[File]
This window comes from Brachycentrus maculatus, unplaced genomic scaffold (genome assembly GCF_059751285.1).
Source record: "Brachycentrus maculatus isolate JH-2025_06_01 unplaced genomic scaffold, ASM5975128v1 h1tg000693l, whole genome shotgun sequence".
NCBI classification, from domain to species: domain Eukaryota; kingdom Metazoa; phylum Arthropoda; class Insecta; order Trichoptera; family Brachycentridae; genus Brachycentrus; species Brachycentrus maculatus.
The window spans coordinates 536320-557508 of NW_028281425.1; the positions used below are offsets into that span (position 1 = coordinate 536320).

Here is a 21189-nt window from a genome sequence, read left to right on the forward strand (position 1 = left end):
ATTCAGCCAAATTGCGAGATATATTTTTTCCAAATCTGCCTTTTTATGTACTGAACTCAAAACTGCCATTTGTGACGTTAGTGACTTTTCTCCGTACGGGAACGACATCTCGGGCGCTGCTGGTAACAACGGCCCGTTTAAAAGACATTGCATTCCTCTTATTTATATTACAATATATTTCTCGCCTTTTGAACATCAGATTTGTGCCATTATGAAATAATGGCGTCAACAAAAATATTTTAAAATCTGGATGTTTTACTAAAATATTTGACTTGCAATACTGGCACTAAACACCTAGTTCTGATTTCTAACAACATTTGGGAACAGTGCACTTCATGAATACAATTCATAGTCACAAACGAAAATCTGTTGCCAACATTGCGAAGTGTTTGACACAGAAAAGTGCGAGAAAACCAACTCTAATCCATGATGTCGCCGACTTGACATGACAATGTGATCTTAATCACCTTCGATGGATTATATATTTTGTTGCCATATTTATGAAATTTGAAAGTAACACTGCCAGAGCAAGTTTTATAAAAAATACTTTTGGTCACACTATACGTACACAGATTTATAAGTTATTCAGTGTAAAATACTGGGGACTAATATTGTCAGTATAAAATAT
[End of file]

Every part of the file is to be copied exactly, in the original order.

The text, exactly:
This window comes from Brachycentrus maculatus, unplaced genomic scaffold (genome assembly GCF_059751285.1).
Source record: "Brachycentrus maculatus isolate JH-2025_06_01 unplaced genomic scaffold, ASM5975128v1 h1tg000693l, whole genome shotgun sequence".
NCBI classification, from domain to species: domain Eukaryota; kingdom Metazoa; phylum Arthropoda; class Insecta; order Trichoptera; family Brachycentridae; genus Brachycentrus; species Brachycentrus maculatus.
The window spans coordinates 536320-557508 of NW_028281425.1; the positions used below are offsets into that span (position 1 = coordinate 536320).

Here is a 21189-nt window from a genome sequence, read left to right on the forward strand (position 1 = left end):
ATTCAGCCAAATTGCGAGATATATTTTTTCCAAATCTGCCTTTTTATGTACTGAACTCAAAACTGCCATTTGTGACGTTAGTGACTTTTCTCCGTACGGGAACGACATCTCGGGCGCTGCTGGTAACAACGGCCCGTTTAAAAGACATTGCATTCCTCTTATTTATATTACAATATATTTCTCGCCTTTTGAACATCAGATTTGTGCCATTATGAAATAATGGCGTCAACAAAAATATTTTAAAATCTGGATGTTTTACTAAAATATTTGACTTGCAATACTGGCACTAAACACCTAGTTCTGATTTCTAACAACATTTGGGAACAGTGCACTTCATGAATACAATTCATAGTCACAAACGAAAATCTGTTGCCAACATTGCGAAGTGTTTGACACAGAAAAGTGCGAGAAAACCAACTCTAATCCATGATGTCGCCGACTTGACATGACAATGTGATCTTAATCACCTTCGATGGATTATATATTTTGTTGCCATATTTATGAAATTTGAAAGTAACACTGCCAGAGCAAGTTTTATAAAAAATACTTTTGGTCACACTATACGTACACAGATTTATAAGTTATTCAGTGTAAAATACTGGGGACTAATATTGTCAGTATAAAATAT